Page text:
The Voice of Women and Challenges of Gender Equality in Georgian Media

The Voice of Women and Challenges of Gender Equality in Georgian Media

Mariam Gersamia, Maia Toradze, Liana Markariani
DOI: 10.4018/978-1-7998-6686-2.ch013
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This research analyzes the media landscape in Georgia from a gender equality perspective to identify the existing stereotypes dominant in Georgian media organizations. Georgia (country) faces the challenges related to femicide, domestic violence, employment of women, early or forced marriages, sexual harassment, blackmailing of female journalists, and there is a lack of awareness regarding gender equality. The study answers research questions: What sociocultural context and basic psychological motivators drive females to choose journalism as a profession? Is there any gender inequality regarding the workplace and positions in Georgian media (TV, print, radio, and online media) and if ‘yes' how does it present? Are there any predefined topics/themes covered specifically by the male or female journalists? What gender-related stereotypes (if any) dominate/take over in Georgian media?
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Georgia is a country with ancient culture and the first female king – Tamar (reigned in the XII century) is still recognized as a symbol of power. In the medieval epic poem ‘The Knight in the Panther's Skin’ (XII century) by Shota Rustaveli, the idea of ​​equality between men and women is taken to the highest level.

In general, the visible struggle for women's rights began in Georgia in the XIX century. In 1871 the famous Georgian publicist Sergei Meskhi in his letter ‘What have women lost and what are they looking for?’ emphasized the need for women's education and wrote:

‘Even those whose mind is not obsessed with ancestral thoughts and superstition, it is clearly proven that woman is born equal to man, that her enslavement, deprivation of different rights, hurts humanity instead of goodness... It has been proven that a woman is not born only for childbearing, for sweet feelings and to adorn the world.’(1971, Kvali).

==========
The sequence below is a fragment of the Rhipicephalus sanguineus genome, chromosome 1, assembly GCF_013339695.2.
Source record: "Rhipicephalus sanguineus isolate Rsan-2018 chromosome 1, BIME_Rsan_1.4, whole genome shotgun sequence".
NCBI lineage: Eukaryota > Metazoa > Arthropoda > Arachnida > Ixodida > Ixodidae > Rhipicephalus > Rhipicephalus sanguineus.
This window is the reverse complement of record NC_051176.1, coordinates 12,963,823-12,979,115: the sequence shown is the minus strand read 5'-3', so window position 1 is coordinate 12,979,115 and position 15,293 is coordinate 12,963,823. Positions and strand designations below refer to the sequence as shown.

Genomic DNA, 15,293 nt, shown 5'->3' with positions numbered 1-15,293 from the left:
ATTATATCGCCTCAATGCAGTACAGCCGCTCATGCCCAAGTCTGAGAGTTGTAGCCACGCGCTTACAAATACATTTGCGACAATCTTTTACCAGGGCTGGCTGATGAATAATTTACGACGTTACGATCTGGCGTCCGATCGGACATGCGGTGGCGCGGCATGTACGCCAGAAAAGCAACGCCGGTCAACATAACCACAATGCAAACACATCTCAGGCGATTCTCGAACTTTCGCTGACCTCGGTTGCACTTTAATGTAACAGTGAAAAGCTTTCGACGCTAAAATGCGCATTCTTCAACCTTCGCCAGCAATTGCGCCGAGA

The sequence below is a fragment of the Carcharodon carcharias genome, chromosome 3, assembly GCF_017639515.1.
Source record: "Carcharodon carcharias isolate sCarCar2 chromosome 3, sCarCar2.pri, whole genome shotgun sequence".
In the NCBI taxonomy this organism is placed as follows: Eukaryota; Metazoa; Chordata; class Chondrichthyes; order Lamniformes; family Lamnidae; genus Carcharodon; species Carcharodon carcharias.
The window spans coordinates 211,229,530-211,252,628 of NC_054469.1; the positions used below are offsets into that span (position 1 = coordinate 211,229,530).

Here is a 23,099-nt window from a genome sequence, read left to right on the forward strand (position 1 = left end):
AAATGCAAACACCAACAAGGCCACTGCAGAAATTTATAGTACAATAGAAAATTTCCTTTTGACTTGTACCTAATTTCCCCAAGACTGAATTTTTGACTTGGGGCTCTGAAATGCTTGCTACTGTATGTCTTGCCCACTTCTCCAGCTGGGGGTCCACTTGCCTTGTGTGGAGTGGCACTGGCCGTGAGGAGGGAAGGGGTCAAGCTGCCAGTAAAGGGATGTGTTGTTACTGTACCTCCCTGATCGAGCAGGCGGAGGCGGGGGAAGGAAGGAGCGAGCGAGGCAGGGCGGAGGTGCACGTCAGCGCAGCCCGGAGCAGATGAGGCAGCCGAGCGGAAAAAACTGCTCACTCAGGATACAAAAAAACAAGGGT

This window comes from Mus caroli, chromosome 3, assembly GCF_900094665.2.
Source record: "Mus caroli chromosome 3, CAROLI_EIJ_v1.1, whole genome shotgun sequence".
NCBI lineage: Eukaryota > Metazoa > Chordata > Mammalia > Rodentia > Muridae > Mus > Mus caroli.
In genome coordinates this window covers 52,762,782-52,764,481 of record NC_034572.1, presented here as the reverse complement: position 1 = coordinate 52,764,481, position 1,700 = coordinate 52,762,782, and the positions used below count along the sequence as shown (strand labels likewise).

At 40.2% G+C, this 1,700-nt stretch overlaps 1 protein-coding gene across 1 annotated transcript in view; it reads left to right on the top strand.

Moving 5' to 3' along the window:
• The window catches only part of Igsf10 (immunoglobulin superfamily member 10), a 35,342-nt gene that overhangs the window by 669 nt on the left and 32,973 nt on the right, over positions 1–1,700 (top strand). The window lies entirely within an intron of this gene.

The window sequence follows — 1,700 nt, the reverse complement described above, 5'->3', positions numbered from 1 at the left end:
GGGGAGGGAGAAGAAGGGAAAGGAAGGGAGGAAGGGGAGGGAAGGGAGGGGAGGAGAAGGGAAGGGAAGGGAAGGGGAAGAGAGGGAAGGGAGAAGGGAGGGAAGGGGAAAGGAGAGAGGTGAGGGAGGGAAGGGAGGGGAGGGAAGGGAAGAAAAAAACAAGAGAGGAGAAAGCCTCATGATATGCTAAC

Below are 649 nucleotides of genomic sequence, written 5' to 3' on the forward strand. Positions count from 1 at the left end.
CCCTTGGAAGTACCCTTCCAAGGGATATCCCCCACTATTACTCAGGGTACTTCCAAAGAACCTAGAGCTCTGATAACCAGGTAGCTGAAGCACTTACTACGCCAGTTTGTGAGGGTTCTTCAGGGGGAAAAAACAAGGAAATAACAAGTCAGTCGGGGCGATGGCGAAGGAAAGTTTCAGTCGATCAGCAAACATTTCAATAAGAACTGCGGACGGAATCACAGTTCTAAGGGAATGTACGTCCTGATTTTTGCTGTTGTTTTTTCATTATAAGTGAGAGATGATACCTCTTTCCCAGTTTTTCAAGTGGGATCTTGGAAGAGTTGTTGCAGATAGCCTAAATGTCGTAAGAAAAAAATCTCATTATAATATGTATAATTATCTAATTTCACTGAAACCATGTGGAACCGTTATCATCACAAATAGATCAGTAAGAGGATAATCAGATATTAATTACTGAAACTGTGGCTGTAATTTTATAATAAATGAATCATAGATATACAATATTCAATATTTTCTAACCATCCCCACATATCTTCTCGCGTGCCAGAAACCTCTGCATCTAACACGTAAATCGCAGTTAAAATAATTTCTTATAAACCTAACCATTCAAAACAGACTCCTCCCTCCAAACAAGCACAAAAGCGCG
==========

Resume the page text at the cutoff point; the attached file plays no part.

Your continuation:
In the XIX century a sharp critique of conservative attitudes towards women's roles began in Georgian media. Ilia Chavchavadze - a progressive Georgian public figure, recognized the equal rights of women in all fields of public activity and culture. Gender scholars (Kiknadze & Donadze, 2006) note that Ilia saw in the women's liberation movement the rudiments that would led to the equalization of women with men. As Chavchavadze is citied in ‘Gender- social and political studies’: ‘The time is not far when women’s affairs will succeed and this whole half of humanity will be invited to the world table to take their rightful place’(Kiknadze & Donadze, 2006).

Naturally, the issues of women's equality were also covered in the Georgian media and forced the society to ponder. The first Georgian newspaper - ‘The Georgian Newspaper’ - was published in 1819. Since then, a number of Georgian printed, broadcasting radio and TV-media have been established, and it can be said that women's rights have been in the spotlight of Georgian journalists from the very beginning. Women journalists have made a significant contribution to the actualization of this issue. For example, one of the first women actively writing and publishing critical articles in the Georgian press of the XIX century was Barbare Jorjadze. She was distinguished with her steadfastness and support for progressive ideas, actively fighting for women’s rights. Here is what she wrote in the article ‘A Few Words for attention of Young Men’ published in 1893 in the magazine ‘Kvali’: ‘Our men must give up their arrogance and jealousy, give their sisters equal education and guidance, that they may even follow in the footsteps of modern women.’ (Kvali, 1893).

Women editors were also at the forefront of Georgian journalism. One of them was Kato Mikeladze - editor of the newspaper ‘Voice of a Georgian Woman’ (1917-1918). This newspaper consolidated the Western experience and values needed for the women's liberation movement and the whole palette of Georgian problems. Kato Mikeladze was one of the first Georgian women educated in Europe who brought to Georgia progressive values and ideas (Gaprindashvili, 2014).

In 1918-1921, Georgia gained independence from the Russian Empire. Female journalists became especially active during this period, but this freedom did not last long - in 1921 the country was annexed by Russian Soviet troops and the Georgian press became part of Soviet ideology and propaganda.

As mentioned by researchers ‘development of Georgian media stalled but the media managed to survive under omnipresent Soviet propaganda, the legacy of which still looms large on the country’s media landscape’ (Gersamia and Freedman, 2017). Even then, some female journalists confronted Soviet terror and strongly unmasked the dark sides of the communist regime. For example, a journalist Nazi Shamanauri, who had been publishing critical articles, was punished for her professional activities. On June 7, 1974, she published another article in the newspaper ‘Village Life’, after which her harassment and prosecution as a journalist, began. As the sources have evidenced, on August 14, 1982, she delivered a speech at one of the festivities and unmasked certain officials for arbitrariness and crime. She was immediately arrested. The court sentenced Nazi Shamanauri, as an unreliable Soviet person, to forced treatment in a psychiatric hospital. The journalist died in the psychiatry hospital after a 70-days hunger strike (source: National Library of the Parliament of Georgia).

Georgia regained its status of an independent republic on April 9, 1991. During the last 30 years, Georgian media landscape has become more active, but polarized.

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